News Column

Evolution of a bimetallic nanocatalyst

June 29, 2014

By a News Reporter-Staff News Editor at VerticalNews Science -- "Using in situ aberration-corrected transmission electron microscopy (TEM), we found that during the oxidation reaction, cobalt atoms migrate to the nanoparticle surface, forming a cobalt oxide epitaxial film, like water on oil," says Haimei Zheng, a staff scientist in Berkeley Lab's Materials Sciences Division who led this study. "During the hydrogen reduction reaction, cobalt atoms migrate back into the bulk, leaving a monolayer of platinum on the surface. This atomic information provides an important reference point for designing and engineering better bimetallic catalysts in the future."

Zheng, a 2011 recipient of a DOE Office of Science Early Career Award, is the corresponding author of a paper describing this research in the journal NANO Letters entitled "Revealing the Atomic Restructuring of Pt-Co Nanoparticles." Co-authors at Berkeley are Huolin Xin, Selim Alayoglu, Runzhe Tao, Lin-Wang Wang, Miquel Salmeron and Gabor Somorjai. Other co-authors are Chong-Min Wang and Libor Kovarik, of the Pacific Northwest National Laboratory (PNNL), Eric Stach of Brookhaven National Laboratory (BNL), and Arda Genc of the FEI Company in Oregon.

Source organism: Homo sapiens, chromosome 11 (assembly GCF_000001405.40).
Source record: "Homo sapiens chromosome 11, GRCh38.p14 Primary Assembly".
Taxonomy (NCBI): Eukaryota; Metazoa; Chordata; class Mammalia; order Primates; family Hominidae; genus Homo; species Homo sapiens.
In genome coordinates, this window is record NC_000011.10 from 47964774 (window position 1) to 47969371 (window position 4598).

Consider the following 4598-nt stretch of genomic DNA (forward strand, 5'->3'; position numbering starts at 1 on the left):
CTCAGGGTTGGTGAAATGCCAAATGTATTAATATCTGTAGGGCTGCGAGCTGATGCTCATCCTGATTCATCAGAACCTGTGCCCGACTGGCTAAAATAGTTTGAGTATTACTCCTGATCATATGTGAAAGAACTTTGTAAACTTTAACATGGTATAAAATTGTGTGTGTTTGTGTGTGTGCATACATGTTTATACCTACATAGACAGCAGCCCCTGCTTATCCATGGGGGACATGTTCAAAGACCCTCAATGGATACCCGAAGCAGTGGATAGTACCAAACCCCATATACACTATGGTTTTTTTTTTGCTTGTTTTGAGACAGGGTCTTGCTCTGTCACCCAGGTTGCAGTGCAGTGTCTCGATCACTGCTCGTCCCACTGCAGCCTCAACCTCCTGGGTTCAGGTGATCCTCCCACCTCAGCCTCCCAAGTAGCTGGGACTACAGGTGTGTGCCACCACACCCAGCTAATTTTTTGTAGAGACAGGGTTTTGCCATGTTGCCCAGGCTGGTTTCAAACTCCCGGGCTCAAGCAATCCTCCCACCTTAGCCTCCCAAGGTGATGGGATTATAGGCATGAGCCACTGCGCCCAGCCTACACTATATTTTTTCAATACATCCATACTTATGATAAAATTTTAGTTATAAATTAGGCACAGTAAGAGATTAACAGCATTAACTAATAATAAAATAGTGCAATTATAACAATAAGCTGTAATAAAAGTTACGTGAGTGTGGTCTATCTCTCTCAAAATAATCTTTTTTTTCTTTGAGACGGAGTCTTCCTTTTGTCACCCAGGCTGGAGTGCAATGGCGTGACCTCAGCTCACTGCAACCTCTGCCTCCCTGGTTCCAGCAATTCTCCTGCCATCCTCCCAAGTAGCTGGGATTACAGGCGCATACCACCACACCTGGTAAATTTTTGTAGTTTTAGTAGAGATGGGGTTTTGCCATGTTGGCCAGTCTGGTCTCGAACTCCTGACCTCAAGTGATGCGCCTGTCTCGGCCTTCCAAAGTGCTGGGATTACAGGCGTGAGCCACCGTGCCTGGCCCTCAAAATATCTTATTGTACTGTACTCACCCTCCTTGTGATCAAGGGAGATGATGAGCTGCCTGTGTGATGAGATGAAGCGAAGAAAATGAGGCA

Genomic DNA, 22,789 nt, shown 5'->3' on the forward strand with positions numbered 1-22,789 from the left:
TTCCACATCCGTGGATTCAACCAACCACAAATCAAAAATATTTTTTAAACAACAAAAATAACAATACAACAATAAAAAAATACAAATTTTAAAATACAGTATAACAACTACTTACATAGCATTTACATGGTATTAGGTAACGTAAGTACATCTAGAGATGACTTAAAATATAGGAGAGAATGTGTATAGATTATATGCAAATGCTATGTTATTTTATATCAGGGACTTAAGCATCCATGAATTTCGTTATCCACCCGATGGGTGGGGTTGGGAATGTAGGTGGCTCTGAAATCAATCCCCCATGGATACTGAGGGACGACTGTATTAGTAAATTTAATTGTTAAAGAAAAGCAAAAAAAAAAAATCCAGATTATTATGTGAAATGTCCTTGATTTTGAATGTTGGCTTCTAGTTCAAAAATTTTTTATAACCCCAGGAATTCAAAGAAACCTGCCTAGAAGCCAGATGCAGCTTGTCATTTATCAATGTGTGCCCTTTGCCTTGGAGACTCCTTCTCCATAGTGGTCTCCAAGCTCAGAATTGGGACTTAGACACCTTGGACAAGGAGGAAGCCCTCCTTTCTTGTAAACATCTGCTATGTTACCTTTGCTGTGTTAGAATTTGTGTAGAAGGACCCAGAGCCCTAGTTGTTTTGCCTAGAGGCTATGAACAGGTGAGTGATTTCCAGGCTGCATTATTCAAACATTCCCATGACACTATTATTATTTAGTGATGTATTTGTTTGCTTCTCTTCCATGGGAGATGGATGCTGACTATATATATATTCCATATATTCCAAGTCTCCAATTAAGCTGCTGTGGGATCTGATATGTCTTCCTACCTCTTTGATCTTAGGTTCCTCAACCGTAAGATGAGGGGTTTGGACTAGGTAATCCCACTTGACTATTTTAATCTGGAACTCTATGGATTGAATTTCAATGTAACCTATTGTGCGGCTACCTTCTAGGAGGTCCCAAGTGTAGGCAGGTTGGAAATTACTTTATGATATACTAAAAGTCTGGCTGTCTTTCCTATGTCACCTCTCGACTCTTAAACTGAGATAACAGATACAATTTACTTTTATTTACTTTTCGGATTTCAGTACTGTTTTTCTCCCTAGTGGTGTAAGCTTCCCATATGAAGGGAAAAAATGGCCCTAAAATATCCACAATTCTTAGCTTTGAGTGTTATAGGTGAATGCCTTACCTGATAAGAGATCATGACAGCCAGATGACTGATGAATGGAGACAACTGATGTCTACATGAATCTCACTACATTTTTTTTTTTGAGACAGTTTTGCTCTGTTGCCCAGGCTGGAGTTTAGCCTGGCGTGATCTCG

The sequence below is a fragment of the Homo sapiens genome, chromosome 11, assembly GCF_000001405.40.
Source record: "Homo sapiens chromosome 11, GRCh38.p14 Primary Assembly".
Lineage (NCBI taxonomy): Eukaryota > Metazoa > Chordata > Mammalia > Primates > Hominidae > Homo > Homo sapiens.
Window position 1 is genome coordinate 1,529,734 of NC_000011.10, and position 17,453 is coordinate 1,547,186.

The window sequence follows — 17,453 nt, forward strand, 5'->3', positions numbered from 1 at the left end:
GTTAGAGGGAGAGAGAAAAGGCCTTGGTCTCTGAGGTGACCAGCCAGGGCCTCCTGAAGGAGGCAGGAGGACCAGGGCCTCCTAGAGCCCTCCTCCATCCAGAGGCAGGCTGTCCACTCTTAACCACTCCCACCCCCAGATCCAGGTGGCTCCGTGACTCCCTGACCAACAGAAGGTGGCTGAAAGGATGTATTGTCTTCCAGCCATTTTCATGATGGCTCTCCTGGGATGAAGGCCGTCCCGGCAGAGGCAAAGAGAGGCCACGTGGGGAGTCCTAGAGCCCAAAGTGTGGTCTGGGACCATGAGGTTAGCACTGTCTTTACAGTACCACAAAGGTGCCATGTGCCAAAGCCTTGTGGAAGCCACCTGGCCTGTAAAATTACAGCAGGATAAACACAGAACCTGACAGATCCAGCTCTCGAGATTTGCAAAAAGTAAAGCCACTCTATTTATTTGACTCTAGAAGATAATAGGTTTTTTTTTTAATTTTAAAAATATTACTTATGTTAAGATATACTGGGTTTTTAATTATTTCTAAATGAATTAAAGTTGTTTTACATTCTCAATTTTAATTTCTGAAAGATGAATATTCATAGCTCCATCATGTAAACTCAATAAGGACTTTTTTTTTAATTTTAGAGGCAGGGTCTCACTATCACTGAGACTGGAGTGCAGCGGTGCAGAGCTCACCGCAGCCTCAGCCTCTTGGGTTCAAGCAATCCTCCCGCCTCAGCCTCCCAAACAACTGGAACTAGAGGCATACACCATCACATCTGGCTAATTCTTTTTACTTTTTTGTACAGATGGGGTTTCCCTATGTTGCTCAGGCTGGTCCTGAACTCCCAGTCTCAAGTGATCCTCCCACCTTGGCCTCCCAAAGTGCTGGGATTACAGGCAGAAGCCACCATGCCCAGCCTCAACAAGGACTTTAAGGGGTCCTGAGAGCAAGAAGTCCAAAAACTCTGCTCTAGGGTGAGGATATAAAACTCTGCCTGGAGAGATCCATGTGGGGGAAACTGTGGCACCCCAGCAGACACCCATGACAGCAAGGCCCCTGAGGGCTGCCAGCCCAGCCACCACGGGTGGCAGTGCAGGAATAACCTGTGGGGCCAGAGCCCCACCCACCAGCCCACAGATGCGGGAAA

Bimetallic catalysts are drawing considerable attention from the chemical industry these days because in many cases they offer superior performances to their monometallic counterparts. There is also the possibility of tuning their catalytic performances to meet specific needs. A bimetallic catalyst of particular interest entails the pairing of platinum, the gold standard of monometallic catalysts, with cobalt, a lesser catalyst but one that is dramatically cheaper than platinum. The platinum/cobalt catalyst is not only considered a model system for the study of other bimetallic nanocatalysts, it is also an excellent promoter of the Fischer-Tropsch process, in which mixtures of hydrogen and carbon monoxide are converted into long-chain carbons for use as fuels or in low-temperature fuel cells.

Keywords for this news article include: DOE/Lawrence Berkeley National Laboratory.

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